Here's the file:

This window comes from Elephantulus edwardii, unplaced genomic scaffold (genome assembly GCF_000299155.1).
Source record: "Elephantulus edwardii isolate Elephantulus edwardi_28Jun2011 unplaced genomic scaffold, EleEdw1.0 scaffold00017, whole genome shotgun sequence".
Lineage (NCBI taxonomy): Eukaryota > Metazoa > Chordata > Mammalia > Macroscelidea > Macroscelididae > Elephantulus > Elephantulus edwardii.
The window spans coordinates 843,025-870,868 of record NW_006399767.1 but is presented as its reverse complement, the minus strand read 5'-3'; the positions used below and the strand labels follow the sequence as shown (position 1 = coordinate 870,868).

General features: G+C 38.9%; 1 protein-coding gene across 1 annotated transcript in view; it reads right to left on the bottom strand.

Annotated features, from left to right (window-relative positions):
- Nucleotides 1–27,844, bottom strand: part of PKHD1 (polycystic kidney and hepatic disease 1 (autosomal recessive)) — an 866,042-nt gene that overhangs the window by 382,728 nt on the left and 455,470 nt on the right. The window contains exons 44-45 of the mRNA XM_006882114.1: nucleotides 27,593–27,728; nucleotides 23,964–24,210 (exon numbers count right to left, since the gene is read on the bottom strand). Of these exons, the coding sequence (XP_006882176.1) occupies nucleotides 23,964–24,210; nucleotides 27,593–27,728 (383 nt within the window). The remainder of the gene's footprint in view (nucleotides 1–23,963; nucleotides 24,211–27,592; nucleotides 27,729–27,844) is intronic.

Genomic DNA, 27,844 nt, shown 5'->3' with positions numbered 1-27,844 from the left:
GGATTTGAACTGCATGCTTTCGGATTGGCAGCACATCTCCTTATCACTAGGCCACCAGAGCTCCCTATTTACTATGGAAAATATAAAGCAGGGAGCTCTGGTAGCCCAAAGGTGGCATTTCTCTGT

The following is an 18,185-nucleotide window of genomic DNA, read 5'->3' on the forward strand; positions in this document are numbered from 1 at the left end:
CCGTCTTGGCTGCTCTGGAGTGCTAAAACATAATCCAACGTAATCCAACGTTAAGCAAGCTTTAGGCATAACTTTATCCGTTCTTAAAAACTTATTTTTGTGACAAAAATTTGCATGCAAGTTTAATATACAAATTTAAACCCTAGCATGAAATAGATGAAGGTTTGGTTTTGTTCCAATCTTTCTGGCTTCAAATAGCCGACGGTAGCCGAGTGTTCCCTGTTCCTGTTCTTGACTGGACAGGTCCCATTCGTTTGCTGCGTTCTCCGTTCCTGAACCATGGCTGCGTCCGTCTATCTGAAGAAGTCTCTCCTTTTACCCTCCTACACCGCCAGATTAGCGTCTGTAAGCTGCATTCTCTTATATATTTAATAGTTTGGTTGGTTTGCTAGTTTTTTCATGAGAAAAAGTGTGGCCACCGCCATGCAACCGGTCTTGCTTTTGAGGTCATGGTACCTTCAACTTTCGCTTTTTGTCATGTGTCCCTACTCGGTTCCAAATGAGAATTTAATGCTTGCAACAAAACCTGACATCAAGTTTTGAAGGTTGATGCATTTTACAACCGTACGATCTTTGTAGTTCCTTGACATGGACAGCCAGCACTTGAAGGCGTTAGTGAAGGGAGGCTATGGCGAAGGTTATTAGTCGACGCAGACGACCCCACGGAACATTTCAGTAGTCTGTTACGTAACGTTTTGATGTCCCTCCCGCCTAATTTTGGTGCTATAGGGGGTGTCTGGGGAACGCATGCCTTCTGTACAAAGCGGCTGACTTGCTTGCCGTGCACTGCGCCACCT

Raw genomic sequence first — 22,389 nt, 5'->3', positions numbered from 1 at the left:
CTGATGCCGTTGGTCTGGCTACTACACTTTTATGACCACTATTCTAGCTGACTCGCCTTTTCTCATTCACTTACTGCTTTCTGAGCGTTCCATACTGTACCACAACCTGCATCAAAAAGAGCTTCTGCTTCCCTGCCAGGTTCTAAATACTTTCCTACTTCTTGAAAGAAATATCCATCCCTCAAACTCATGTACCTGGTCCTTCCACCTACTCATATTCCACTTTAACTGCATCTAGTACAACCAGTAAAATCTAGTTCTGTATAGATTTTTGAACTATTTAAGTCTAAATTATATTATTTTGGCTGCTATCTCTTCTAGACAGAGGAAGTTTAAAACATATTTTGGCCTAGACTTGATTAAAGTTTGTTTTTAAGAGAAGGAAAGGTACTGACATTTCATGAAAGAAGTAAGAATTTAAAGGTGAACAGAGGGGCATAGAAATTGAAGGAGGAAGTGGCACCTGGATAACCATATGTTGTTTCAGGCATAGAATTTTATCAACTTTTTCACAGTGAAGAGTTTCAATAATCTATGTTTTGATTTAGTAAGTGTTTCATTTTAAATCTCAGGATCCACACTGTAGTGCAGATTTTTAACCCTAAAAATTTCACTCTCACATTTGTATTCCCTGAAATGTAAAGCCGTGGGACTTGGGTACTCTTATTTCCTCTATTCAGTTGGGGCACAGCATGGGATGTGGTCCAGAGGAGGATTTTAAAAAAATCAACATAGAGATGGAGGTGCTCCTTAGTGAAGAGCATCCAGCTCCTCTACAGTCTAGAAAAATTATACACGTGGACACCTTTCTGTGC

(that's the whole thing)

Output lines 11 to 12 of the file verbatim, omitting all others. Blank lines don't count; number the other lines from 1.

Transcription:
CCGTCTTGGCTGCTCTGGAGTGCTAAAACATAATCCAACGTAATCCAACGTTAAGCAAGCTTTAGGCATAACTTTATCCGTTCTTAAAAACTTATTTTTGTGACAAAAATTTGCATGCAAGTTTAATATACAAATTTAAACCCTAGCATGAAATAGATGAAGGTTTGGTTTTGTTCCAATCTTTCTGGCTTCAAATAGCCGACGGTAGCCGAGTGTTCCCTGTTCCTGTTCTTGACTGGACAGGTCCCATTCGTTTGCTGCGTTCTCCGTTCCTGAACCATGGCTGCGTCCGTCTATCTGAAGAAGTCTCTCCTTTTACCCTCCTACACCGCCAGATTAGCGTCTGTAAGCTGCATTCTCTTATATATTTAATAGTTTGGTTGGTTTGCTAGTTTTTTCATGAGAAAAAGTGTGGCCACCGCCATGCAACCGGTCTTGCTTTTGAGGTCATGGTACCTTCAACTTTCGCTTTTTGTCATGTGTCCCTACTCGGTTCCAAATGAGAATTTAATGCTTGCAACAAAACCTGACATCAAGTTTTGAAGGTTGATGCATTTTACAACCGTACGATCTTTGTAGTTCCTTGACATGGACAGCCAGCACTTGAAGGCGTTAGTGAAGGGAGGCTATGGCGAAGGTTATTAGTCGACGCAGACGACCCCACGGAACATTTCAGTAGTCTGTTACGTAACGTTTTGATGTCCCTCCCGCCTAATTTTGGTGCTATAGGGGGTGTCTGGGGAACGCATGCCTTCTGTACAAAGCGGCTGACTTGCTTGCCGTGCACTGCGCCACCT

Raw genomic sequence first — 22,389 nt, 5'->3', positions numbered from 1 at the left: